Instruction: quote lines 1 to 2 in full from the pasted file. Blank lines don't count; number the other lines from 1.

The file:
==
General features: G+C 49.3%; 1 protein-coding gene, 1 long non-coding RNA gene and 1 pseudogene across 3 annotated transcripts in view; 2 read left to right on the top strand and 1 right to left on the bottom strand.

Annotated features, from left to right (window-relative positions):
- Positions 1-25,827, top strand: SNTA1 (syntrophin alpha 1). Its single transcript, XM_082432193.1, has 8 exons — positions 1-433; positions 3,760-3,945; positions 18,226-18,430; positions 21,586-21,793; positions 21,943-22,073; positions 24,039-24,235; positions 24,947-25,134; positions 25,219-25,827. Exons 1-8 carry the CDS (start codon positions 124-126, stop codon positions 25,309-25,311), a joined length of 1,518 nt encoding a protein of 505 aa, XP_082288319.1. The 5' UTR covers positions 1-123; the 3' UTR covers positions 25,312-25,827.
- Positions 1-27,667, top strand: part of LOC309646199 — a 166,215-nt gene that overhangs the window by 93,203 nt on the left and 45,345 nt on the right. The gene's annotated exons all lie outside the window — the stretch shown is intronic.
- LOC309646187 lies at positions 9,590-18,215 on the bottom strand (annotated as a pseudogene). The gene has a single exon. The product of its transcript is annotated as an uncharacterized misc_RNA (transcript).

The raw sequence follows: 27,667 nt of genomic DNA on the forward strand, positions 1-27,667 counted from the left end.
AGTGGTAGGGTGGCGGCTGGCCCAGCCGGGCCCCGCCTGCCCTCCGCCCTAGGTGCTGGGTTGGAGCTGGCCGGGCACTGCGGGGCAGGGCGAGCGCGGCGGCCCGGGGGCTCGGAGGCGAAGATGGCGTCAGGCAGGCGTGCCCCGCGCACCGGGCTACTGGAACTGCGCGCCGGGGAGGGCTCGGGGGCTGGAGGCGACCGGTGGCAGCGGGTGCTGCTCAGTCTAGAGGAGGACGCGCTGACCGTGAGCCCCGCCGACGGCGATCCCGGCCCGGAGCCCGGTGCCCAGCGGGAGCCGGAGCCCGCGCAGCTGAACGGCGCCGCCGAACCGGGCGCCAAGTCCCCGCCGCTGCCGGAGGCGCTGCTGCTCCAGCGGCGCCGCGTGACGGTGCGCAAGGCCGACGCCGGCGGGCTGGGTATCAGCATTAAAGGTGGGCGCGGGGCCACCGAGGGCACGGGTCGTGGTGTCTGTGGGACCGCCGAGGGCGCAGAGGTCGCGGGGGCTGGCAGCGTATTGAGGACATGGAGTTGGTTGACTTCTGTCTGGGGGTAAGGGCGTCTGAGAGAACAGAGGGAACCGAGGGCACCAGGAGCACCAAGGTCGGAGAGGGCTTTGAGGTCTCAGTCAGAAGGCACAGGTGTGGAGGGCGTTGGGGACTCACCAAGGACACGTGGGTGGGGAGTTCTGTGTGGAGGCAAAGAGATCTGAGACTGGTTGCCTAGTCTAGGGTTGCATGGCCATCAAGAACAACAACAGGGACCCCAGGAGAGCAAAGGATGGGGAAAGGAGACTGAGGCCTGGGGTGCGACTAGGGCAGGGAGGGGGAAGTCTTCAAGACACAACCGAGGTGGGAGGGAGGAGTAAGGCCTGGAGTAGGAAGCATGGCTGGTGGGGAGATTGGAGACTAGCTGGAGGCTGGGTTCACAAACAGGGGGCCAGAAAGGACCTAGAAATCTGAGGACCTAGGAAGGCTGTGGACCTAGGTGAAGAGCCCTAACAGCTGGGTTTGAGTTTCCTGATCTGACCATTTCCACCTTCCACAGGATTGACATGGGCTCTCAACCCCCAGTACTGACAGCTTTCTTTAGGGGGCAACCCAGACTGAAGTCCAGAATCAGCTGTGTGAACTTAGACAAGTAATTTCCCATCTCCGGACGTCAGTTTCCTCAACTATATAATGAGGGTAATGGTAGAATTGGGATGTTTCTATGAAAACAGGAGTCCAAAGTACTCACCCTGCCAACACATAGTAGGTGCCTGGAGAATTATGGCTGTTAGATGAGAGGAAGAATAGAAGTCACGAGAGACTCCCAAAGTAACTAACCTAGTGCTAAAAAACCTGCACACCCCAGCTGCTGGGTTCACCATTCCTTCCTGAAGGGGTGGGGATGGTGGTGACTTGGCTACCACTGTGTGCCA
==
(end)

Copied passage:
General features: G+C 49.3%; 1 protein-coding gene, 1 long non-coding RNA gene and 1 pseudogene across 3 annotated transcripts in view; 2 read left to right on the top strand and 1 right to left on the bottom strand.

Annotated features, from left to right (window-relative positions):